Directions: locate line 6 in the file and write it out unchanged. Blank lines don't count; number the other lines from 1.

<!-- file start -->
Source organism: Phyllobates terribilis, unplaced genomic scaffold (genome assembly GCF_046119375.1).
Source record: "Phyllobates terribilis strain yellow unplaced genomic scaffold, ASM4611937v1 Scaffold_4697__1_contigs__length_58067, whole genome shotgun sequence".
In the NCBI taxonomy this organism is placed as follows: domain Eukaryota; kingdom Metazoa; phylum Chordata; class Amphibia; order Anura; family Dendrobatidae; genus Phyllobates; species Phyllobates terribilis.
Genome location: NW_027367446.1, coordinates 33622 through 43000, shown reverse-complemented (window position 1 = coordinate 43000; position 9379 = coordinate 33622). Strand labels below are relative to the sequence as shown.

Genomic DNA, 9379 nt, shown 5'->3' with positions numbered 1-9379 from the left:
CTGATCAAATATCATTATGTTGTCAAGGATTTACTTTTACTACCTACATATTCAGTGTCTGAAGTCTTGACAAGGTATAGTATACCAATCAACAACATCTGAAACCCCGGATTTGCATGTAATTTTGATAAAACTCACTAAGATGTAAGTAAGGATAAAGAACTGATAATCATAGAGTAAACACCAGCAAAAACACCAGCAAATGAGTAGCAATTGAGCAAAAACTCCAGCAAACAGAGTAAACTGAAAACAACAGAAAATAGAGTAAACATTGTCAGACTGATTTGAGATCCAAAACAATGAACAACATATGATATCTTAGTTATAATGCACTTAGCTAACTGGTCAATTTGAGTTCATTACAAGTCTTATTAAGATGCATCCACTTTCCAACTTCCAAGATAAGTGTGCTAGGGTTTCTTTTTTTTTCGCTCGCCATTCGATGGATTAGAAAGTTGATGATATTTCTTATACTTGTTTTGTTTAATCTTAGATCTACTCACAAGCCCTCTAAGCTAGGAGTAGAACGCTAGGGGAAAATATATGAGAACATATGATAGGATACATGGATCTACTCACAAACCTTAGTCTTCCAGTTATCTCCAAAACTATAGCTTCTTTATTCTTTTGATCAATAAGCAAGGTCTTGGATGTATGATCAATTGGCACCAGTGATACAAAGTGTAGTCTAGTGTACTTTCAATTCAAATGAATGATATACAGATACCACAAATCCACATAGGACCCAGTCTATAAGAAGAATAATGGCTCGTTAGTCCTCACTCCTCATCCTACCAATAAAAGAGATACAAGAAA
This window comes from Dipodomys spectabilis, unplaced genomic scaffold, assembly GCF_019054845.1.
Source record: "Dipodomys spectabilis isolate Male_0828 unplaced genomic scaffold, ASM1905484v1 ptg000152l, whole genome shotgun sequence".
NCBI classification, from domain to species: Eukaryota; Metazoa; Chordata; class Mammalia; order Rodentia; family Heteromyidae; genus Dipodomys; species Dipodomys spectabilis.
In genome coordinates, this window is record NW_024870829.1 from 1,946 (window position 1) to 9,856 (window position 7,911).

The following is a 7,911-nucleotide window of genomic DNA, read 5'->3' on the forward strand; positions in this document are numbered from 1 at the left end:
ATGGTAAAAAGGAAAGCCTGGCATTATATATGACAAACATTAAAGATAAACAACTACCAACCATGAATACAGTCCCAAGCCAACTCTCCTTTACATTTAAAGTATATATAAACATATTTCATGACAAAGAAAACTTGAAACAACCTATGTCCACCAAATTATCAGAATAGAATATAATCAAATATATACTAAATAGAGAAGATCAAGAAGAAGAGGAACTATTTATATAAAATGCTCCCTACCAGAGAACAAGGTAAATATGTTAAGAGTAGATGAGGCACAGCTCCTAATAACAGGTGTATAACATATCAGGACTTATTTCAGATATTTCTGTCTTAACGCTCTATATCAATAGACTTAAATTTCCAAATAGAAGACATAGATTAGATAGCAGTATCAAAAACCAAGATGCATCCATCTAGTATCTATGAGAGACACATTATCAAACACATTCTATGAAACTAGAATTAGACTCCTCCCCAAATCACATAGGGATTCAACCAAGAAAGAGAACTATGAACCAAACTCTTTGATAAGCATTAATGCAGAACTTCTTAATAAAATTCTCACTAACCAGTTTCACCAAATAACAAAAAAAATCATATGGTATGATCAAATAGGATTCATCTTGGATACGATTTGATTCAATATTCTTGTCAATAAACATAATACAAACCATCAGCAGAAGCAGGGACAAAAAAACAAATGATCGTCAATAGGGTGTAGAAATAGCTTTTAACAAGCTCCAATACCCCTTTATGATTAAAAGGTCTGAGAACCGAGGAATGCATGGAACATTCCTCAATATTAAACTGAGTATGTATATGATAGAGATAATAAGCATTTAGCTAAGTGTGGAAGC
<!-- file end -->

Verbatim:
CTGATCAAATATCATTATGTTGTCAAGGATTTACTTTTACTACCTACATATTCAGTGTCTGAAGTCTTGACAAGGTATAGTATACCAATCAACAACATCTGAAACCCCGGATTTGCATGTAATTTTGATAAAACTCACTAAGATGTAAGTAAGGATAAAGAACTGATAATCATAGAGTAAACACCAGCAAAAACACCAGCAAATGAGTAGCAATTGAGCAAAAACTCCAGCAAACAGAGTAAACTGAAAACAACAGAAAATAGAGTAAACATTGTCAGACTGATTTGAGATCCAAAACAATGAACAACATATGATATCTTAGTTATAATGCACTTAGCTAACTGGTCAATTTGAGTTCATTACAAGTCTTATTAAGATGCATCCACTTTCCAACTTCCAAGATAAGTGTGCTAGGGTTTCTTTTTTTTTCGCTCGCCATTCGATGGATTAGAAAGTTGATGATATTTCTTATACTTGTTTTGTTTAATCTTAGATCTACTCACAAGCCCTCTAAGCTAGGAGTAGAACGCTAGGGGAAAATATATGAGAACATATGATAGGATACATGGATCTACTCACAAACCTTAGTCTTCCAGTTATCTCCAAAACTATAGCTTCTTTATTCTTTTGATCAATAAGCAAGGTCTTGGATGTATGATCAATTGGCACCAGTGATACAAAGTGTAGTCTAGTGTACTTTCAATTCAAATGAATGATATACAGATACCACAAATCCACATAGGACCCAGTCTATAAGAAGAATAATGGCTCGTTAGTCCTCACTCCTCATCCTACCAATAAAAGAGATACAAGAAA